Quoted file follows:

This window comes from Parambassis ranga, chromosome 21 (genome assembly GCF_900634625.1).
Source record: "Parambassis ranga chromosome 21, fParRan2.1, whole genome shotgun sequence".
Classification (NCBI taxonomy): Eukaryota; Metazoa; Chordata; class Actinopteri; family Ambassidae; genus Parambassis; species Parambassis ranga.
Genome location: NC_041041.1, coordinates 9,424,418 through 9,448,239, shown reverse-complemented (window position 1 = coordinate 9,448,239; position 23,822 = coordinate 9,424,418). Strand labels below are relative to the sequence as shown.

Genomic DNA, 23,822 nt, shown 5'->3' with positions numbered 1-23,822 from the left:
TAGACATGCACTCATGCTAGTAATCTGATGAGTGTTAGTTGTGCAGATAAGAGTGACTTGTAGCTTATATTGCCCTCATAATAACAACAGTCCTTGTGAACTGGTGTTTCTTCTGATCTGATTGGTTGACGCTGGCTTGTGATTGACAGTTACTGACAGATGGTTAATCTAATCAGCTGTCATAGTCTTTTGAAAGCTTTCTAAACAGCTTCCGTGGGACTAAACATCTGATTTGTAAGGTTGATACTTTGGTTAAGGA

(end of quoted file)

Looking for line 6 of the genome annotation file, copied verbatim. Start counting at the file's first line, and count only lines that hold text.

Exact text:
TAGACATGCACTCATGCTAGTAATCTGATGAGTGTTAGTTGTGCAGATAAGAGTGACTTGTAGCTTATATTGCCCTCATAATAACAACAGTCCTTGTGAACTGGTGTTTCTTCTGATCTGATTGGTTGACGCTGGCTTGTGATTGACAGTTACTGACAGATGGTTAATCTAATCAGCTGTCATAGTCTTTTGAAAGCTTTCTAAACAGCTTCCGTGGGACTAAACATCTGATTTGTAAGGTTGATACTTTGGTTAAGGA